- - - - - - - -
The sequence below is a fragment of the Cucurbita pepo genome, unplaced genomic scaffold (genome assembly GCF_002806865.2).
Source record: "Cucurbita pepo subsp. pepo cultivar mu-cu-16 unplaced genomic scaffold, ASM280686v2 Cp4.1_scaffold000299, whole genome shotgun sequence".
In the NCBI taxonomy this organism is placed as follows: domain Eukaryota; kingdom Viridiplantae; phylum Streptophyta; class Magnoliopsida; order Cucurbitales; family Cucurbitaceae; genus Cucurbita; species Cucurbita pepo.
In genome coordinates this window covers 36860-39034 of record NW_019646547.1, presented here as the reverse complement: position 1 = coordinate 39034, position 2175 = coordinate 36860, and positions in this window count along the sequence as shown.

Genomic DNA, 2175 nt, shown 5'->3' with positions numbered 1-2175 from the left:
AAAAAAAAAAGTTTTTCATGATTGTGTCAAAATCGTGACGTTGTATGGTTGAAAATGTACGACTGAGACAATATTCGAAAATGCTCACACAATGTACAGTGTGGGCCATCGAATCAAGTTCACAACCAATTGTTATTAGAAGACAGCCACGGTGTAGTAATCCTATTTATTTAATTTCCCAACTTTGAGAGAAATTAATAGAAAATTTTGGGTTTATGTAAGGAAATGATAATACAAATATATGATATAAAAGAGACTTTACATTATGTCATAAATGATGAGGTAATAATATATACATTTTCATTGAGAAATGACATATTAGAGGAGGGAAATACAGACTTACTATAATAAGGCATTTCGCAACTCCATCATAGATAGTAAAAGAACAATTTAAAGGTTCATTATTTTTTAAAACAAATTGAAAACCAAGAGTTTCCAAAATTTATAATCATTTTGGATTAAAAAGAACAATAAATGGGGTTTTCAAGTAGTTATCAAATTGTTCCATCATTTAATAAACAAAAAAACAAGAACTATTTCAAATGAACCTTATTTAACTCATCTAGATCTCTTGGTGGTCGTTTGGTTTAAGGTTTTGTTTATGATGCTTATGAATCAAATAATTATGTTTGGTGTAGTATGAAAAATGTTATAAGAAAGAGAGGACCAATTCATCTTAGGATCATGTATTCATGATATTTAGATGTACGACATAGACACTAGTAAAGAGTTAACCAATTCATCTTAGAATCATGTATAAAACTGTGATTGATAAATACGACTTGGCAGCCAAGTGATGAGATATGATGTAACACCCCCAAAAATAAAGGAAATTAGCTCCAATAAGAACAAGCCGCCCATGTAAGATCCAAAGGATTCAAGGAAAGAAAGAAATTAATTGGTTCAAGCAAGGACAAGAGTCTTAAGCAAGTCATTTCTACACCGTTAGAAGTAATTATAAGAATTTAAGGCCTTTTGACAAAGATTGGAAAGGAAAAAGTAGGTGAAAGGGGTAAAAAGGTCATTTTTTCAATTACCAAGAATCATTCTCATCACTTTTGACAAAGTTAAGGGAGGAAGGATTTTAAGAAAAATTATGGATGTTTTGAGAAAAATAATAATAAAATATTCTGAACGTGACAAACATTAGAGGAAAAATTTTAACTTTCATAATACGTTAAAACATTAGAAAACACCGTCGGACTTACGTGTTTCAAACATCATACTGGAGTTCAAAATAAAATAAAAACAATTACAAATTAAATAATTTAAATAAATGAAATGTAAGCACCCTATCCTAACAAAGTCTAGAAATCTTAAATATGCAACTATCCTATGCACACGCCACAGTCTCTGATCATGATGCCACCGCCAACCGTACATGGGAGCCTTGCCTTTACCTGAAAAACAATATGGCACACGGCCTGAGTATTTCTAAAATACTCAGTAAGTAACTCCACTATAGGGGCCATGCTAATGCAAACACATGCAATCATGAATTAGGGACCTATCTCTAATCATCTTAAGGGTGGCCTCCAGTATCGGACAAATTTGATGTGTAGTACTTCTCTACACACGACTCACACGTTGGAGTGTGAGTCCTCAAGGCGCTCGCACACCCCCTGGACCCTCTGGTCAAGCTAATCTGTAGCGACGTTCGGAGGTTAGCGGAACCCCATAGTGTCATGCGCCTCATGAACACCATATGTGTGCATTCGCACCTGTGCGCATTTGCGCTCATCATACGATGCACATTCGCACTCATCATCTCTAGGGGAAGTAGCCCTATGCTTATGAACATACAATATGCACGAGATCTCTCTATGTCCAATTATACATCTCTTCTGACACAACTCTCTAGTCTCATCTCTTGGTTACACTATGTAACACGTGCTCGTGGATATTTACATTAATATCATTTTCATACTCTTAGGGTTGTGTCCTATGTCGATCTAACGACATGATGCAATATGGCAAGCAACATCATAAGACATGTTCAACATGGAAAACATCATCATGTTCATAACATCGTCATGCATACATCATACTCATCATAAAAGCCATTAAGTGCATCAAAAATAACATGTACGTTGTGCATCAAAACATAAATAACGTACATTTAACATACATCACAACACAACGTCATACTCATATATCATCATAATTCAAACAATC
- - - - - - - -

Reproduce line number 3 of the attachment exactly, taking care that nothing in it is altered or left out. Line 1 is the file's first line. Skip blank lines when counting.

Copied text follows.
In the NCBI taxonomy this organism is placed as follows: domain Eukaryota; kingdom Viridiplantae; phylum Streptophyta; class Magnoliopsida; order Cucurbitales; family Cucurbitaceae; genus Cucurbita; species Cucurbita pepo.